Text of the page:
Tomorrow's the big day for the RBA - but should they cut?
The Reserve Bank meets tomorrow to make the call on interest rates. As we know, a cut is expected after RBA governor Philip Lowe said that's what's we're likely to see in a speech a fortnight ago. The ANU's "shadow RBA board" of economists have called it - but interesting to note they're only 50 per cent sure of a cut tomorrow.
The front page of today's AFR features a group of CEOs and chairmen who are urging the RBA to think again, and not cut the official cash rate. Their argument? If things go bad from here with the economy, the RBA will have nowhere to go on monetary policy.
The editors of the Fin agree. They're saying the case for a rate cut tomorrow isn't strong enough. And as we've been hearing from a parade of economists since before the election, it's questionable whether a rate cut would make any material difference for home buyers anyway. Especially given the RBA's chief role is to keep Australia's economy in positive growth, the board will no doubt be taking these voices seriously.
It's a particularly timely conversation with the the release of the first quarter National Accounts this coming Wednesday. This chief measure of national growth will tell us just how weak GDP really is - but expectations are that it'll show we're currently at GFC levels of economic growth.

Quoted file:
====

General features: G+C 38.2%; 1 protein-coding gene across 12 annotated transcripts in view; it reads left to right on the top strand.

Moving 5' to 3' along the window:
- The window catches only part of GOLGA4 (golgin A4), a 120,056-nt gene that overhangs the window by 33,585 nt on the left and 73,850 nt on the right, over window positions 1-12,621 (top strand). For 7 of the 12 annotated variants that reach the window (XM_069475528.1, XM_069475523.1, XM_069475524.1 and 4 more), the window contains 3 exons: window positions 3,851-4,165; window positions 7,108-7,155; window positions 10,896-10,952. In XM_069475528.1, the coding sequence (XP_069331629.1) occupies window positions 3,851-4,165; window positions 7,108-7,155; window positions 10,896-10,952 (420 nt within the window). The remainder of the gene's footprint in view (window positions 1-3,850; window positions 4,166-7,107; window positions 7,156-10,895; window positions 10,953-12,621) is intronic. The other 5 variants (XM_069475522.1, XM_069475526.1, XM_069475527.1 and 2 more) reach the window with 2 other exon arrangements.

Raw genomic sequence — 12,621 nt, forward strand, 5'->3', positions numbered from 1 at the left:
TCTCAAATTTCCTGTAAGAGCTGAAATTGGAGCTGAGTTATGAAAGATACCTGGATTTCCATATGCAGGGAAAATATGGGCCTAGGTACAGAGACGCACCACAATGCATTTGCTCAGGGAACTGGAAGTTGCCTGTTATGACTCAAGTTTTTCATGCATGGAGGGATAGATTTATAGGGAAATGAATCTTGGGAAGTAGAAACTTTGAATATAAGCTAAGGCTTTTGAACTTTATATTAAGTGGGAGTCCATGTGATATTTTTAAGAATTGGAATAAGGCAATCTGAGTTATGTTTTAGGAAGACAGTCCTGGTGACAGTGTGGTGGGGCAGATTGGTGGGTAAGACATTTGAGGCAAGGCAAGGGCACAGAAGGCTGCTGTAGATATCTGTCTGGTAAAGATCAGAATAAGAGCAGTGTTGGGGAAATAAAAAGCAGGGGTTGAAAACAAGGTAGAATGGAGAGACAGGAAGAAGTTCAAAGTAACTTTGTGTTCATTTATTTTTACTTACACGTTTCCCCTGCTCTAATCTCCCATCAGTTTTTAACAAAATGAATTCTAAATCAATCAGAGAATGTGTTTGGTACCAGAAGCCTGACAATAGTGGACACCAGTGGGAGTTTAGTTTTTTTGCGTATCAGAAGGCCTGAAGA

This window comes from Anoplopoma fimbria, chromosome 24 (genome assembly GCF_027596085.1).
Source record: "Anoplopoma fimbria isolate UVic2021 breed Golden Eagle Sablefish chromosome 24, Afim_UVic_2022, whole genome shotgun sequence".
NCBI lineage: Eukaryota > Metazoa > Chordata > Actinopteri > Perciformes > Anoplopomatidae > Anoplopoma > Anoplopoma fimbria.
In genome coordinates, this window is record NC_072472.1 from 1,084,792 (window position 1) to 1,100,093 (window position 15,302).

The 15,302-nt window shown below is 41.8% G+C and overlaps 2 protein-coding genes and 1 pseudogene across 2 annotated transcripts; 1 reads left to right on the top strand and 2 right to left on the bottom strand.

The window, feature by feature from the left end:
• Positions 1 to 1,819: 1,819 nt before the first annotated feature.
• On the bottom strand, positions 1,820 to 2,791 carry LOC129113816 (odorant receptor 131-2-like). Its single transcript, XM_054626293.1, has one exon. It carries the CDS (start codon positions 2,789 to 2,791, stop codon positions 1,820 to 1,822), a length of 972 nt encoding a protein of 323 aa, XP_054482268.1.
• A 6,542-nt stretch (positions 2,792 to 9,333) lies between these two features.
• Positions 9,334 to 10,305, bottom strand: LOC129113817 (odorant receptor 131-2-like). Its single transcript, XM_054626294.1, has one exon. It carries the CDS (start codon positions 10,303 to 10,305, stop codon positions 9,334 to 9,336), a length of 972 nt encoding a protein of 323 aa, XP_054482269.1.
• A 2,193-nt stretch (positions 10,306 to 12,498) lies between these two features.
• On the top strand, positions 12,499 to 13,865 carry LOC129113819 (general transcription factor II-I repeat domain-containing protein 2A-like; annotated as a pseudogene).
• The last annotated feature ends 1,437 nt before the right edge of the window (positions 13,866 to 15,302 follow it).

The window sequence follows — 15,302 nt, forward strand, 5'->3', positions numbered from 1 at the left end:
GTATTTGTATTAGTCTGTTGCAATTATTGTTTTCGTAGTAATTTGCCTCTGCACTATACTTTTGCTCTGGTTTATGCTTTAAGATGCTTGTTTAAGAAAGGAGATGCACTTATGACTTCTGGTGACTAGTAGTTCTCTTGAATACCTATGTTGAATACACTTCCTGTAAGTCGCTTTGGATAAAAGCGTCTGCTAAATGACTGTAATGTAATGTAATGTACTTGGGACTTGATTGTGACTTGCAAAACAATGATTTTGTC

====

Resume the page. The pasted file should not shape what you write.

Meanwhile however, the housing market is looking stronger than it has in a long time. Auction clearance rates held over the weekend, with Sydney on 66.1 per cent and Melbourne 64 per cent. Tim Boyd's subeditor even dared but the acronym FOMO to print on his story in the Fin last Friday, telling the tale of buyers who are rushing to get in ahead of an RBA rate cut and predicted subsequent hike in house prices.
It's thrown fuel on the fire of gathering competition between lenders, with a grab-bag of home loan products with a 3 in front now available across a range of financial institutions. But as CommSec chief economist Craig James pointed out late last week, we're yet to see this flurry of more attractive home loan products translate into an increased demand for debt.
Over to Camp Albanese, and the shadow cabinet has been unveiled. All eyes seem to be fixed on the title fight between Peter Dutton and his newly-minted opposite number, Kristina Keneally. For all you property types though, the government's minister for housing, Michael Sukkar will now have Western Sydney Labor MP Jason Clare to contend with in the shadow ministry.
To the states, and the property sector is up in arms over the Victorian government's plans for new stamp duty rules announced last week. The lobbyists will need to move fast; the legislation changes were tabled in Parliament last Tuesday. NSW property developers and builders take note: with billions in lost stamp duty revenues being wiped from the coffers, we can expect to see some pretty heavy recouping measures coming in next month's state budget.
If you're feeling like a flutter on the timing and nature of a housing recovery, UBS has laid out the four most likely scenarios over at The Urban Developer. Time to start that office pool.